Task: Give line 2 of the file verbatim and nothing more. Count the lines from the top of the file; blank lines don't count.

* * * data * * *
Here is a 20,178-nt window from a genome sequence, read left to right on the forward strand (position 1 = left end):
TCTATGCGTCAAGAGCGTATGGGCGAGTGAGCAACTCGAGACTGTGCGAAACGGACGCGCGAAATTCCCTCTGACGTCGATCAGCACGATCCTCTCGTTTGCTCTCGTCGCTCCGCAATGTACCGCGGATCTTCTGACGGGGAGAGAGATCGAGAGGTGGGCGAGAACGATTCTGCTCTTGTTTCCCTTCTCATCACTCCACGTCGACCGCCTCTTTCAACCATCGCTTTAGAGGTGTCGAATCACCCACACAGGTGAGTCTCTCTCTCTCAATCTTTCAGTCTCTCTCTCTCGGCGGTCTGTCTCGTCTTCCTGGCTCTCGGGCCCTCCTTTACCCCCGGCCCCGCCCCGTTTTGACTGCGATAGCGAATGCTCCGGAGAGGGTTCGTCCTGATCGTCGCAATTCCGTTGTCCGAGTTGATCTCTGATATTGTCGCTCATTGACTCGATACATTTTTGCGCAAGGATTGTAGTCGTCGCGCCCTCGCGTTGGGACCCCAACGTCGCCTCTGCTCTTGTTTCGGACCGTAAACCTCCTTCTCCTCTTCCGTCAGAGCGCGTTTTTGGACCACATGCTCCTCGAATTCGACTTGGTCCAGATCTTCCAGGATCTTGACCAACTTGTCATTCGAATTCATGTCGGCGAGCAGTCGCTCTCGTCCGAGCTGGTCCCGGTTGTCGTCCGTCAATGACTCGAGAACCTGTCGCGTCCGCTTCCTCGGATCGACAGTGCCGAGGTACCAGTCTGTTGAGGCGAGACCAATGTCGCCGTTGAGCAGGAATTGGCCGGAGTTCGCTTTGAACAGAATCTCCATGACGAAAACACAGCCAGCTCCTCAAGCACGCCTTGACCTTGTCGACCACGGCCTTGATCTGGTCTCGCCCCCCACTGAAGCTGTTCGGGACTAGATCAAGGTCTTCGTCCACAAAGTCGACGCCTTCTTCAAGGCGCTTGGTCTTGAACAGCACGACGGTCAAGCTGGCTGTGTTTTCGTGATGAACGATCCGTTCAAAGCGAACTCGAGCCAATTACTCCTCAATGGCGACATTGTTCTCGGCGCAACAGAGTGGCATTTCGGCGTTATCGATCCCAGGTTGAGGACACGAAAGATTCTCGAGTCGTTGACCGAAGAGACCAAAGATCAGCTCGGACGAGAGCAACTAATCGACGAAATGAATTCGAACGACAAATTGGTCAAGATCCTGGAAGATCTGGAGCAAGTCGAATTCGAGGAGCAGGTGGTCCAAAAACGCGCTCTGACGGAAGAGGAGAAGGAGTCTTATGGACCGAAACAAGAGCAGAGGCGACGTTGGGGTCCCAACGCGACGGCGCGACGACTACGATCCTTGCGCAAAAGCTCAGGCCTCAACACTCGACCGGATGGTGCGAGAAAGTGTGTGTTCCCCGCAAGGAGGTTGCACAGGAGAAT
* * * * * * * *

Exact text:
TCTATGCGTCAAGAGCGTATGGGCGAGTGAGCAACTCGAGACTGTGCGAAACGGACGCGCGAAATTCCCTCTGACGTCGATCAGCACGATCCTCTCGTTTGCTCTCGTCGCTCCGCAATGTACCGCGGATCTTCTGACGGGGAGAGAGATCGAGAGGTGGGCGAGAACGATTCTGCTCTTGTTTCCCTTCTCATCACTCCACGTCGACCGCCTCTTTCAACCATCGCTTTAGAGGTGTCGAATCACCCACACAGGTGAGTCTCTCTCTCTCAATCTTTCAGTCTCTCTCTCTCGGCGGTCTGTCTCGTCTTCCTGGCTCTCGGGCCCTCCTTTACCCCCGGCCCCGCCCCGTTTTGACTGCGATAGCGAATGCTCCGGAGAGGGTTCGTCCTGATCGTCGCAATTCCGTTGTCCGAGTTGATCTCTGATATTGTCGCTCATTGACTCGATACATTTTTGCGCAAGGATTGTAGTCGTCGCGCCCTCGCGTTGGGACCCCAACGTCGCCTCTGCTCTTGTTTCGGACCGTAAACCTCCTTCTCCTCTTCCGTCAGAGCGCGTTTTTGGACCACATGCTCCTCGAATTCGACTTGGTCCAGATCTTCCAGGATCTTGACCAACTTGTCATTCGAATTCATGTCGGCGAGCAGTCGCTCTCGTCCGAGCTGGTCCCGGTTGTCGTCCGTCAATGACTCGAGAACCTGTCGCGTCCGCTTCCTCGGATCGACAGTGCCGAGGTACCAGTCTGTTGAGGCGAGACCAATGTCGCCGTTGAGCAGGAATTGGCCGGAGTTCGCTTTGAACAGAATCTCCATGACGAAAACACAGCCAGCTCCTCAAGCACGCCTTGACCTTGTCGACCACGGCCTTGATCTGGTCTCGCCCCCCACTGAAGCTGTTCGGGACTAGATCAAGGTCTTCGTCCACAAAGTCGACGCCTTCTTCAAGGCGCTTGGTCTTGAACAGCACGACGGTCAAGCTGGCTGTGTTTTCGTGATGAACGATCCGTTCAAAGCGAACTCGAGCCAATTACTCCTCAATGGCGACATTGTTCTCGGCGCAACAGAGTGGCATTTCGGCGTTATCGATCCCAGGTTGAGGACACGAAAGATTCTCGAGTCGTTGACCGAAGAGACCAAAGATCAGCTCGGACGAGAGCAACTAATCGACGAAATGAATTCGAACGACAAATTGGTCAAGATCCTGGAAGATCTGGAGCAAGTCGAATTCGAGGAGCAGGTGGTCCAAAAACGCGCTCTGACGGAAGAGGAGAAGGAGTCTTATGGACCGAAACAAGAGCAGAGGCGACGTTGGGGTCCCAACGCGACGGCGCGACGACTACGATCCTTGCGCAAAAGCTCAGGCCTCAACACTCGACCGGATGGTGCGAGAAAGTGTGTGTTCCCCGCAAGGAGGTTGCACAGGAGAAT